On ViewMarian Goodman
January 11 – March 5, 2022
Since antiquity, cultures such as the Persians, Mayans, Babylonians, and the Greeks have projected their gods into the heavens, and the constellations have reflected back to us aspects of ourselves. Maria Nordman, in a new series of collages and capes worn in performance, becomes a myth-breaker, taking on the celestial hunter. When Orion declared he would kill every animal in the world, Gaea, the Earth goddess and mother of the Titans, sent a scorpion to kill him. Now Orion, one of the largest constellations in the heavens, containing the brightest stars, posthumously dominates the sky. Nordman wants this mythic thug expunged entirely, and her revisionism is envisioned as an international task, spanning many countries and agencies. In our age of mass extinction, her proposal has an appeal.
Nordman joins Gaea and contemporary feminist theorists like Luce Irigaray in demanding a break from the phallogocentric and imagining a new creation myth. In her “Plato’s Hystera” (hystera is Greek for uterus) from Speculum of the Other Woman (1974), Irigaray advocates that we consider the cave as a place of origins. This is in opposition to the heliocentric view of the outer world as the source of enlightenment. Nordman is advocating a new cosmogonic creation myth for the earth. Located below Orion’s belt is the Orion Nebula, a stellar nursery of sorts. Nordman wants to focus on this M42 nebula area, hoping for a “rebirthing” of our earth, born in these stars. Ancient Egyptians believed Orion's Belt was the resting place for the soul of the resurrected god Osiris, and here we see an implied saving of the World Soul through a change in a creation myth and consciousness. The Earth Birthing (2021–22) and Kuzaa Dunia (2021–22) introduce the theme.
A series of two-sided collages are mounted in hinged frames resting on the floor, to suggest grounding. Each has a title in a different language and contains bark from an Australian eucalyptus tree. One of Kuzaa Dunia’s panels has a text in Swahili, referencing Mary Leakey’s discovery of our ancestral place of origin in Africa’s Odulpai Gorge. Origins have always been important to Nordman, and her Los Angeles MOCA installation, Temple and Alameda (1996–present), is very much about the origin of the city. Creation stories are like blueprints and reveal patterns within the psyche. In our age of environmental catastrophe, her work presents an interesting path for change—we could be birthed in the stars and break our habit of mass extinction.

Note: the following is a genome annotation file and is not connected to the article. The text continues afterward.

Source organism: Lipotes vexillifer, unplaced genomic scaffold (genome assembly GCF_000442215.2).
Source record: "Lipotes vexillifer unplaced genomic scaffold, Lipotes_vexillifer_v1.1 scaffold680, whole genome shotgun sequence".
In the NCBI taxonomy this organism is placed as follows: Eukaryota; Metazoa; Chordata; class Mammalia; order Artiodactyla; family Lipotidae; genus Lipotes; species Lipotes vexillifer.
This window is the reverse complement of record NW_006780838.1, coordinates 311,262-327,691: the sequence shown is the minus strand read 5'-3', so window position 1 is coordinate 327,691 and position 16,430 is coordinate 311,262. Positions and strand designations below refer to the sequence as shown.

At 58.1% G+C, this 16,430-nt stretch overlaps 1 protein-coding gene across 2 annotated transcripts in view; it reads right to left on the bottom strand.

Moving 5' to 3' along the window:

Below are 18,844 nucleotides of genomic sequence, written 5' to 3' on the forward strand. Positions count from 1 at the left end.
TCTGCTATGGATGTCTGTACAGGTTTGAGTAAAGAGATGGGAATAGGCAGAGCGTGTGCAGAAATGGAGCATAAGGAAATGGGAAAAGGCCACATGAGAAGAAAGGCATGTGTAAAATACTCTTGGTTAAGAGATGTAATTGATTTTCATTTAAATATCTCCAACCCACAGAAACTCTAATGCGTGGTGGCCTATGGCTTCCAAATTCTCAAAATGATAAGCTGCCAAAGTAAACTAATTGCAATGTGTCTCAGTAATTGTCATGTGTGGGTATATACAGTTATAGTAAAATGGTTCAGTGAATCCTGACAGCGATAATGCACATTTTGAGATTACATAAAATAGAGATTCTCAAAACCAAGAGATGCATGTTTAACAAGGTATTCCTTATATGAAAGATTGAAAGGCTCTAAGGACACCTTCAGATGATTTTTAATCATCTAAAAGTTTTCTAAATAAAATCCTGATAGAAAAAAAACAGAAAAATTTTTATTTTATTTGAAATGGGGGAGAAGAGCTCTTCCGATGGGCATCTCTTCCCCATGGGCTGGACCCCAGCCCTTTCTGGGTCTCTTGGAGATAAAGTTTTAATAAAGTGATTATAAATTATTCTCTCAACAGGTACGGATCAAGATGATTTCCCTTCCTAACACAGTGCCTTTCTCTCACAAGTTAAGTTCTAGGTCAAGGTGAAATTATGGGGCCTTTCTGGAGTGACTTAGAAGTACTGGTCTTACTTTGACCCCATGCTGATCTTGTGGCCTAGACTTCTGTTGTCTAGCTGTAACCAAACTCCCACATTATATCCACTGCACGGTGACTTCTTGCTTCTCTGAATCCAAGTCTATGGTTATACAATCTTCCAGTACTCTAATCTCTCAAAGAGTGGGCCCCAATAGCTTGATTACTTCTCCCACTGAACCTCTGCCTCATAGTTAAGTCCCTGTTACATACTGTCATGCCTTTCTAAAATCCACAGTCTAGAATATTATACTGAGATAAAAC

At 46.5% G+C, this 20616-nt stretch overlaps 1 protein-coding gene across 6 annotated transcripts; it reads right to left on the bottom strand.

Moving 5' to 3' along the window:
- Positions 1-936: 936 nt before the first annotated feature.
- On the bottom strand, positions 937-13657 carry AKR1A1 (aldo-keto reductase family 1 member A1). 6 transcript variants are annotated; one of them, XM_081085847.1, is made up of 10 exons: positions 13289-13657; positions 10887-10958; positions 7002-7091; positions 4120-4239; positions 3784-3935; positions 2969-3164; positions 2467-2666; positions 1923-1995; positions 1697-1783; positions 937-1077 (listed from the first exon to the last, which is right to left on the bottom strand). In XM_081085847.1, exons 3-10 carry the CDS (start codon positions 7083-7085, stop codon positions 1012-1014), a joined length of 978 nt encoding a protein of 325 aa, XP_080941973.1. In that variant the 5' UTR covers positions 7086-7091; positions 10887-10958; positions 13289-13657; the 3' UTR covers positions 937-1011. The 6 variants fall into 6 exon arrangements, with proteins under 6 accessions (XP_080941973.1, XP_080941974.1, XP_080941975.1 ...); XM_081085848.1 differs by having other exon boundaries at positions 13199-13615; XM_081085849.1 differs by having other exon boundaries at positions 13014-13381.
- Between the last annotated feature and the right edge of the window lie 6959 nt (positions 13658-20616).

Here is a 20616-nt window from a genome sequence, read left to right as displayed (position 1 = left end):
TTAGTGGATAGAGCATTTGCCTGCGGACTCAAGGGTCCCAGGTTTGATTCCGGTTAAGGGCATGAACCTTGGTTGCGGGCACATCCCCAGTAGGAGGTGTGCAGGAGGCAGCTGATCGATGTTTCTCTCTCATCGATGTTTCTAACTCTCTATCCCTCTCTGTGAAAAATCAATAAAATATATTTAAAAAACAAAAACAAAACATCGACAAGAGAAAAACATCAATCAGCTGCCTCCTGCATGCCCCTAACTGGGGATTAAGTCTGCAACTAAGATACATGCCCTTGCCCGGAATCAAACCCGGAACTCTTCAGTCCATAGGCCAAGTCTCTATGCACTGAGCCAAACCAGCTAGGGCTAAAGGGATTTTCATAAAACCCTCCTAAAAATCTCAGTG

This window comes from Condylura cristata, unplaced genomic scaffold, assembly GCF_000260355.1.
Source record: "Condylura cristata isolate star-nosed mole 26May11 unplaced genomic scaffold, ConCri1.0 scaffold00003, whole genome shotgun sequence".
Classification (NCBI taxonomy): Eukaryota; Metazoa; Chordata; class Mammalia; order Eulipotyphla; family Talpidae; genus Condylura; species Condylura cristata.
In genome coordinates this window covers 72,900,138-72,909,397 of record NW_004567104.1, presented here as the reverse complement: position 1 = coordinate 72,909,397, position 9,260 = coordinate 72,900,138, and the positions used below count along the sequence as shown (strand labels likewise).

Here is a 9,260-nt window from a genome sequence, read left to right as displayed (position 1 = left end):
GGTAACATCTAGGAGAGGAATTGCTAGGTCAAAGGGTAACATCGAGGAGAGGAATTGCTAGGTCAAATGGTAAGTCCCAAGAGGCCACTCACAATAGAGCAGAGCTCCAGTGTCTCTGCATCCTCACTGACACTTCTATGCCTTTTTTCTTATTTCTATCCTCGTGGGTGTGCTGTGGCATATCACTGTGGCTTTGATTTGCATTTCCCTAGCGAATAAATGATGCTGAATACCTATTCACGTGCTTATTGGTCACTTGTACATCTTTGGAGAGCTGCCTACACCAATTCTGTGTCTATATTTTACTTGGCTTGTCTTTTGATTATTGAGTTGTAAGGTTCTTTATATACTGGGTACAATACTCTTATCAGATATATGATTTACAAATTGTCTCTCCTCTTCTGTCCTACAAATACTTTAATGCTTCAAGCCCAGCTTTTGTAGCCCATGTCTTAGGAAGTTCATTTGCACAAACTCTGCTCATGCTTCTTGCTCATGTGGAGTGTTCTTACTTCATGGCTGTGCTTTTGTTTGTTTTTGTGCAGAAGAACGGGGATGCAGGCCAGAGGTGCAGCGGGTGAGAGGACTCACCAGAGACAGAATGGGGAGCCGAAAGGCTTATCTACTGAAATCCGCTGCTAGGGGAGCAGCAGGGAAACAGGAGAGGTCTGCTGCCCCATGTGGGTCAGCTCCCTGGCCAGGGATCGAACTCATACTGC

Maria Nordman and Eric Orr, two of the most important California artists of the late ’60s and ’70s, never fit within the grouping of Light and Space artists: Nordman and Orr produced more conceptual work, which occupied a stretch of the timeline beginning with creation and extending to the present. Both artists were unique in the way they embraced the realms of light and darkness. I first saw Nordman’s work in the Irvine Room (1973), which featured two rooms, one with outside light reflected by a mirror into the interior, and another room with total blackness. Orr also made black rooms in his Venice studio in the ’70s. In the exhibition at Marian Goodman, we see Light Sun (2015), a collage also used in performance. Nordman thinks of the sun as a “primordial presence.” The artist has also insisted that only natural light illuminate the space through the large windows. I viewed the work at Marian Goodman after sundown with the aid of solar-powered flashlights. Here, the night sky constellation formed a dyad with the solar world, as the flashlights project stars from Orion cutouts in the standing panels onto the walls and floor.
Two Standing Pictures (2001–07), resembling window frames on wheels with sliding panels, first shown in New York in 2015, are included in the exhibition. They each contain two sliding panels. The first has drawings related to her FILM ROOM video installation (1967–present). The second contains a panel of fossils and some “Cambrian period” drawings. The fossils in the panel tie in nicely with Nordman’s interest in origins. The drawings are activated by being pulled into the light of the sun or are illuminated by the solar flashlights.
A small room in the exhibition has a table with copies of Geo-Aesthetics/Presencing (2013), an impressive catalogue of the artist’s projects, many of which have been executed in Europe since the ’70s. The scope and quantity of the work is impressive, and the book gives New Yorkers a chance to see her architectural installations and standing pictures. The diagrams shown in the book give us an understanding of how working for Richard Neutra influenced her work. The reprinted conversations with Lawrence Weiner, Meret Oppenheim, and Ian Wilson are added treats.
This small-scale exhibition gives New Yorkers a glimpse into the scale and scope of Maria Nordman’s projects, past and present. Art libraries will hopefully purchase copies of Geo-Aesthetics/Presencing, so scholars who may have missed seeing her European works can understand her impressive legacy.